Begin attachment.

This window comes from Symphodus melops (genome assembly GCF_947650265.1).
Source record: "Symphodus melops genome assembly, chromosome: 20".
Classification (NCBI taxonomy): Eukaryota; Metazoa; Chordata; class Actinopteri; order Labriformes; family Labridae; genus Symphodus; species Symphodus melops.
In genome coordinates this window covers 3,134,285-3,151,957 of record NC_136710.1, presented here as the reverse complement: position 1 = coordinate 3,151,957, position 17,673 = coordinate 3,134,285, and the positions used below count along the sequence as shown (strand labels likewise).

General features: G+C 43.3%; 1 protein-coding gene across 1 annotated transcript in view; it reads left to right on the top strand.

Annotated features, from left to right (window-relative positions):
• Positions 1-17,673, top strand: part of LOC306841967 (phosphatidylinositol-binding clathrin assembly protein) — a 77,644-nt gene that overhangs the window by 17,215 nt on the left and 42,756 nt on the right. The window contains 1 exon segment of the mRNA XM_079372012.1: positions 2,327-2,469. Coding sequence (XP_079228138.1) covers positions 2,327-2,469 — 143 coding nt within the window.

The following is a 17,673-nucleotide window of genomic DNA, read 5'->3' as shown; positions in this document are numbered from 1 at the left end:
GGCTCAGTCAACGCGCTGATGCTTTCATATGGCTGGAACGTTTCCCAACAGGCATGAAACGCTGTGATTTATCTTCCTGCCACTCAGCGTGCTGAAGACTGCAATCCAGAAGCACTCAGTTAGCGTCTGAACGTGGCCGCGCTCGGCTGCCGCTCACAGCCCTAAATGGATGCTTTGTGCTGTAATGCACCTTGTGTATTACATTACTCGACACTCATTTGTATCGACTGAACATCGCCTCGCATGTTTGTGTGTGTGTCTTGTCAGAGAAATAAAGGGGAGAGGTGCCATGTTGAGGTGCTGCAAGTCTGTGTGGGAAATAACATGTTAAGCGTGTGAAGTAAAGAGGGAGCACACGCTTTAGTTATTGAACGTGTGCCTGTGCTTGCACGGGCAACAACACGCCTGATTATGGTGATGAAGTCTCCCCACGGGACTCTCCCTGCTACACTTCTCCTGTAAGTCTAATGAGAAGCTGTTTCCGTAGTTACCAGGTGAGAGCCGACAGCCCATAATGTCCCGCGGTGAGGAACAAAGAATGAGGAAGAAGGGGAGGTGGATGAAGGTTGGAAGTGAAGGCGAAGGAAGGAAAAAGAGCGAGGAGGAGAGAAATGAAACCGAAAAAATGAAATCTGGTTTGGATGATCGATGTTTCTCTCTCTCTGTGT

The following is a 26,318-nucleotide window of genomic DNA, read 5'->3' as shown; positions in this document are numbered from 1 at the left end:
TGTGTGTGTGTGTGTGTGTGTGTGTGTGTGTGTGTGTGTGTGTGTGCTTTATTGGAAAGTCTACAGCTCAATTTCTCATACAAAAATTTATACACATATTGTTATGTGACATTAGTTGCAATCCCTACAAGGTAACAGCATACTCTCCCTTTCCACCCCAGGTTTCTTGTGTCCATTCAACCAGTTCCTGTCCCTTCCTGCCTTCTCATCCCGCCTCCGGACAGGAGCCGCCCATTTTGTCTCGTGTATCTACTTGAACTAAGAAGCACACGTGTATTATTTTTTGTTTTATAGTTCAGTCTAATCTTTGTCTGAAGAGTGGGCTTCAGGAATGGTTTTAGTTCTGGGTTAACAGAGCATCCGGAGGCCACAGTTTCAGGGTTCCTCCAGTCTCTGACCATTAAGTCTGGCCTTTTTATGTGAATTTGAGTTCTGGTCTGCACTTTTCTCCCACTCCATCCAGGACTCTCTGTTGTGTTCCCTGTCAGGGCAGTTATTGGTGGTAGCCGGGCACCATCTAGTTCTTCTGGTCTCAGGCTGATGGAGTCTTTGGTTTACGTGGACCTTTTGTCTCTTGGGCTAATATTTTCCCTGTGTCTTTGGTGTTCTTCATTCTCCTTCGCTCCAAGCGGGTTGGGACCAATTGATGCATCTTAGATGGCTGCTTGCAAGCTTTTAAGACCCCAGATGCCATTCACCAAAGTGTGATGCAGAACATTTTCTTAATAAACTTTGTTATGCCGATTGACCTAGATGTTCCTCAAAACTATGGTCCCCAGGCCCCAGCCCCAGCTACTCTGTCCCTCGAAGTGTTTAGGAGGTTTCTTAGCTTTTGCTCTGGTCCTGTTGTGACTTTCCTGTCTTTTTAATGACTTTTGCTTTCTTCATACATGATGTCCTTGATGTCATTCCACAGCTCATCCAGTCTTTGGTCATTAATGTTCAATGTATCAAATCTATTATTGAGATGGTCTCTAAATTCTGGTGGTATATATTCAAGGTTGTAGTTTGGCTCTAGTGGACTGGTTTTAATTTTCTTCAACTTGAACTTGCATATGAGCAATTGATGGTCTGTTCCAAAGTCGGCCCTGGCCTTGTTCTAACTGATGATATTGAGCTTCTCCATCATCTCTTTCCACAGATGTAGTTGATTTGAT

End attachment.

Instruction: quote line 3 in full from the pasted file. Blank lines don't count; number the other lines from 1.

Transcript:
Classification (NCBI taxonomy): Eukaryota; Metazoa; Chordata; class Actinopteri; order Labriformes; family Labridae; genus Symphodus; species Symphodus melops.